We Don’t Know What We Don’t Know by Geri Spieler

May 2, 2012

Writing Tips

Geri Spieler, CWC member and writer

One of the biggest concerns I had as a newspaper reporter was being assigned to do a story on something I didn’t know well.
I learned that if I don’t know what questions to ask, I’m at a huge disadvantage and at risk for being misled.
This is where I began to do some major research. I wasn’t about to be taken advantage of due to my ignorance on the topic. How would I know what to question? I was vulnerable to all kinds of misinformation.
I didn’t know what I didn’t know.
Now I’m going to date myself: I am old enough to remember going to the public library and using the card catalogue to do my research
I know, I must be a dinosaur.
I never trusted just one book for my reference as again, what else was available to me? The same is true for today only in a different context: We have the Internet.
Think of the Web as a virtual library. The analogy is I’m using is not to go only one search engine such as Google to do our research.
I know Google is huge in it’s compilation of data. I love Google. I use it every day and find fabulous information. Google opens up the world in amazing ways. No question.
Yet, Google is like using one book for all your investigation. There are more “books” available to us to find the information we are looking for besides Google.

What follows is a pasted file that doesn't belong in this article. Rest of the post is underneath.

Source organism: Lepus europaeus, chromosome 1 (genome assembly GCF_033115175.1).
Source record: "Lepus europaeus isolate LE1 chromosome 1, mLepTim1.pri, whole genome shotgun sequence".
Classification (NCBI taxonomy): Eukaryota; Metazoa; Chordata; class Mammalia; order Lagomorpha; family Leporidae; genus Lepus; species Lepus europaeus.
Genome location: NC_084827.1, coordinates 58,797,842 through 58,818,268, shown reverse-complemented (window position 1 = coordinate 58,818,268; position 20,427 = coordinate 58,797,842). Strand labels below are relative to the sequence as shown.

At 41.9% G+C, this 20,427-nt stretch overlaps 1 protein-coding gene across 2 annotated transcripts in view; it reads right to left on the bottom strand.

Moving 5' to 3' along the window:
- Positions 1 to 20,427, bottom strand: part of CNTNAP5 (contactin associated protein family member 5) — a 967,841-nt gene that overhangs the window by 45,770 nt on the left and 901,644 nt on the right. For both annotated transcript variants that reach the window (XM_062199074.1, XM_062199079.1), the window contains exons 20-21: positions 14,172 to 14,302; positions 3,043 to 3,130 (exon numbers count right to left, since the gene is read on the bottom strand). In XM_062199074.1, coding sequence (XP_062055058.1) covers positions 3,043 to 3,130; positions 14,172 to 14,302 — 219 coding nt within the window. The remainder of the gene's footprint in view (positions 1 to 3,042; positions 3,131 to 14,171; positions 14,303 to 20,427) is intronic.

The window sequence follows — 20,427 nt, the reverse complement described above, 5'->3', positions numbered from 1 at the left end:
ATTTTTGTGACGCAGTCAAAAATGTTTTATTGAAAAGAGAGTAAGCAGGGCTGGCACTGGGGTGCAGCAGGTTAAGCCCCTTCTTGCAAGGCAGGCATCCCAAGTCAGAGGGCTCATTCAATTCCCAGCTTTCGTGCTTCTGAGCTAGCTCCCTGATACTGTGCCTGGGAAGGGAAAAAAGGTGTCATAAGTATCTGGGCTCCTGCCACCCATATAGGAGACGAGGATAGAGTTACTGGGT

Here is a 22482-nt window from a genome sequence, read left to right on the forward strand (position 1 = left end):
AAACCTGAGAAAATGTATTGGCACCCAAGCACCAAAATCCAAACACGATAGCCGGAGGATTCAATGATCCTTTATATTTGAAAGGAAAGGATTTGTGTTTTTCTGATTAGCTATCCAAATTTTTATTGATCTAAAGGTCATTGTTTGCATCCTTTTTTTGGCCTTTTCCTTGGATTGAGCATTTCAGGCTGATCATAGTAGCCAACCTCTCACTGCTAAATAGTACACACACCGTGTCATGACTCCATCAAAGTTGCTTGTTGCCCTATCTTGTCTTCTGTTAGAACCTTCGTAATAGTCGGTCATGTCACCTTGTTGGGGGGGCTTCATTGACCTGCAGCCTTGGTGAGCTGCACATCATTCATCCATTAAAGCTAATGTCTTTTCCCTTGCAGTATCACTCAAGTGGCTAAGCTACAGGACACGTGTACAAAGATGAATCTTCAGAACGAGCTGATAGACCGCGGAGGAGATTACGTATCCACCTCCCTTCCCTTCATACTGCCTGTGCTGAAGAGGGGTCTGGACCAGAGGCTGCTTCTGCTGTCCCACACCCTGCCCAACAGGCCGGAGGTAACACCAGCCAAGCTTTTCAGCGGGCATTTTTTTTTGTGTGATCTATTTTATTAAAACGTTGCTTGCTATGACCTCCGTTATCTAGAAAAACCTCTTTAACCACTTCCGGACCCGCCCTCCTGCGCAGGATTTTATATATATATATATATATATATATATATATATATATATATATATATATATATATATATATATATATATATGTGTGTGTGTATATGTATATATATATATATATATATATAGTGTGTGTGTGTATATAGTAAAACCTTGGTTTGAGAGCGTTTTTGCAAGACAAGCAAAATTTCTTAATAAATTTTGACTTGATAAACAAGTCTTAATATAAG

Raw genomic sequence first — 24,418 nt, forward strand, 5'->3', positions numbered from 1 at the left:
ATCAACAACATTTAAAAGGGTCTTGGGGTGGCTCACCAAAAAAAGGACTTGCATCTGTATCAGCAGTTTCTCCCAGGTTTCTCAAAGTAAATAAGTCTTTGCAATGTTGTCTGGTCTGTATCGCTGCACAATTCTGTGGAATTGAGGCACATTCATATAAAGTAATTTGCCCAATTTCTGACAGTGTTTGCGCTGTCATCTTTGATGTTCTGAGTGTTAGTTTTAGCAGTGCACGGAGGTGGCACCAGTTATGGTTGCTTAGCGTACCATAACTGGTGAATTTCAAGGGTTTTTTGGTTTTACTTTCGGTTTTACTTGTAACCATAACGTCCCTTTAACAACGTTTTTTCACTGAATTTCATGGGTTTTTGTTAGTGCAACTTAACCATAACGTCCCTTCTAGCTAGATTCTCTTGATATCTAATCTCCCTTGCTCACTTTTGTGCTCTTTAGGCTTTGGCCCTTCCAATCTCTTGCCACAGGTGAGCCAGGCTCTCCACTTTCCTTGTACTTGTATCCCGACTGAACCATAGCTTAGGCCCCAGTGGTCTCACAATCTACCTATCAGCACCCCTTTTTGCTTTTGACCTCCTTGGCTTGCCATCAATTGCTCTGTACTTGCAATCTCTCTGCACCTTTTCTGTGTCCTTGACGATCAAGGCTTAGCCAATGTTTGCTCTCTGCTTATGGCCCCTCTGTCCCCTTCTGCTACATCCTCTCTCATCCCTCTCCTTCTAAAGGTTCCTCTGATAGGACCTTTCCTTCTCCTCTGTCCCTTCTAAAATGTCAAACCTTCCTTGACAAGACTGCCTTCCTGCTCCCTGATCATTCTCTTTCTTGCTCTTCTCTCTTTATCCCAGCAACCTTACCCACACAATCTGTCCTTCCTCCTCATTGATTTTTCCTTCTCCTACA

The differences in these virtual books ranges from marginal to quite significant in what is available on any topic.
Below is a short list of some of these sites:

Search engines, such as Google, are rate the information based on mathematical algorithms. Basically, it is a popularity contest. The Web sites that get the most hits get the highest rating. In addition, the companies that pay the most money also get great placement. Below is a short list of search engines:
Google
AOL
Yahoo
AOL
Yahoo
Bing
Alta Vista
Excite
Galaxy
All The Web

Directories are compiled by real people. Directory panels evaluate a Website and then categorize it based on content only.
AboutUs.org – a wiki-based Web directory.
Ansearch – Web search and directories focusing on the United States, UK, Australia and New Zealand.
Best of the Web Directory – Lists content-rich, well-designed Websites categorized both by topic and by region. This is a paid for service.
JoeAnt – A community of editors from the now-defunct Go.com volunteer-edited directory.
Open Directory Project (a.k.a. ODP or dmoz) – The largest directory of the Web. Its open content is mirrored at many sites, including the Google Directory until July 20, 2011.
Starting Point Directory – A human-edited general directory organizing sites by category.
World Wide Web Virtual Library (VLIB) – The oldest directory of the Web.
Yahoo! Directory – The first service that Yahoo! offered.
Metasearch engines are search engine sites that may include from 10 to 90 search engines on one site.

Infospace
Info.com
Dogpile
Excite
Search.com
WebCrawler
Ixquick
Mamma
Metacrawler

Try an experiment. Pick a simple topic, such as “publishing” and look it up in several of these various “books.” I’ll bet you will be surprised at the wider amount of information you retrieve from each of them.
Remember: We don’t know what we don’t know.

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